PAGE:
I’d been a part of the Empowerment Zone process in the mid-90’s, a national grants competition with what at that time seemed a fantasy-like prize: $100 million to be awarded to each of six winning applicants over the ensuing 2 years to, as it was proclaimed in the EZ Guidebook, “empower citizens and reinvent government.” The promise of the EZ/EC was that citizens living in poverty-stricken neighborhoods would be able to create and implement their own programs and solutions and that the federal government of Bill Clinton and Al Gore would provide hundreds of millions of dollars for them to do it.

The City of Chicago in 1994 was one year away from a mayoral election. Richard M. Daley, son of Richard J. Daley, had been in power less than six years, voted into office in 1989 after the black community, which had sparked an 83% turnout percentage to elect Harold Washington Chicago’s first black mayor, split badly on whether to vote for one of two men who were vying for the office: Eugene Sawyer, a former 6th ward alderman who had been appointed Washington’s successor in a memorably raucous Dec. 1 City council session after Washington died at his desk of a heart attack six months into his second term, and was seen as a sellout by many community activists, or Tim Evans, a 4th Ward alderman and supposedly the late mayor’s pick as successor (although Harold had clearly said on TV three days before his death that he didn’t and wouldn’t anoint anyone a successor).

Rallied together by a remarkable woman and organizer, Wanda White, who had participated in drafting the national legislation establishing the Empowerment Zone process, what would eventually total 33 Chicago communities
The following principles have been adopted under the Campaign for a Community Benefits Agreement. We believe these principles should guide the development of the wireless network and the opportunities that emerge from its formation.

1. DIGITAL EXCELLENCE IS AN INSTITUTIONALLY FUNDED PRIORITY FOR CHICAGO. Activities promoting Digital Excellence are best shaped and supported through a sustained funding mechanism. A Digital Excellence Trust, diagnosis guided by local constituents and practitioners in the field of Digital Literacy should advocate on behalf of the digitally under-served, and offer programmatic support to establish local capacity and promote the vision of digital excellence.

2. SOUND PLANNING, EVALUATION AND POLICY MEASURES ARE CRITICAL TO DIGITAL DIVIDE EVALUATION AND DIGITAL EXCELLENCE IMPACT. Qualitative and quantitative processes must be established to gather baseline and ongoing data on Chicago’s digital divide, and guide the creation of new policies and practices to strengthen digital opportunities, thereby promoting digital excellence.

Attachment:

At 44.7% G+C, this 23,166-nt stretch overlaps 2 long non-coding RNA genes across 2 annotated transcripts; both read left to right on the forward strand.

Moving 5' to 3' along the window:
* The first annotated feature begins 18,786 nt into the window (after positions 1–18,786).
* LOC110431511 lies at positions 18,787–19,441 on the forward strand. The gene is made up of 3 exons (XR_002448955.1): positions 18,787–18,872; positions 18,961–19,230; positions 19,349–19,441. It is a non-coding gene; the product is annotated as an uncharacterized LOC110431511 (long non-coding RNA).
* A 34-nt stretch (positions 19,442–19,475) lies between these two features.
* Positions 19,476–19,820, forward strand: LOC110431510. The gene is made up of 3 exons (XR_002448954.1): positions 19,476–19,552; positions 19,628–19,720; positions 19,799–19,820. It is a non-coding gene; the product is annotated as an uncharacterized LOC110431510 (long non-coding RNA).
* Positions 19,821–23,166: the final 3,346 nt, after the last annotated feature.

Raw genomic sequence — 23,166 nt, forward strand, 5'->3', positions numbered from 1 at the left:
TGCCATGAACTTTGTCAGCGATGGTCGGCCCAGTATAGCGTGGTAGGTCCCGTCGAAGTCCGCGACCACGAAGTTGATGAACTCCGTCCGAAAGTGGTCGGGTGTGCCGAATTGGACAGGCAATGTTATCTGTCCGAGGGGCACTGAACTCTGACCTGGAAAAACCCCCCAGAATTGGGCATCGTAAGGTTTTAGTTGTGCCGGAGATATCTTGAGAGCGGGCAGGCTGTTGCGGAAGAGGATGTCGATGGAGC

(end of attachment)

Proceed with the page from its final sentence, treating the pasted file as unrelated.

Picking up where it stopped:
3. UNIVERSAL ACCESS TO HIGH-SPEED CONNECTIVITY IS A PUBLIC RIGHT AND NECESSITY.Universal broadband access for all citizens is a public right, not a privilege. Internet access must be available to ALL Chicago residents regardless of where they live, work or learn, furthermore, provision must be made for special access needs. Service upgrades and enhancements must be made available to all communities in an equitable manner.

4. DIGITAL LITERACY AND FLUENCY ARE FORMS OF HUMAN CAPITAL AND REQUIRE PUBLIC INVESTMENT. Comprehensive training for digital literacy must be available in multilingual and varied learning formats. Digital proficiency must be promoted at neighborhood based locations, especially community technology centers, community based organizations and libraries, to strengthen resident understanding of new technologies. Training must be available in multiple formats to promote the inclusion of citizens who are fluent in other languages or disabled.

5. LOCAL INFRASTRUCTURE IS NECESSARY FOR COMMUNITY-DRIVEN CONTENT DEVELOPMENT. Content must reflect the ideas, identities and innovation of community residents and their respective neighborhoods. Local infrastructure must be established to allow for community control over content. Civic, educational and government web sites must be available for free to residents at ALL times through a Civic Garden accessible on the wireless splash page.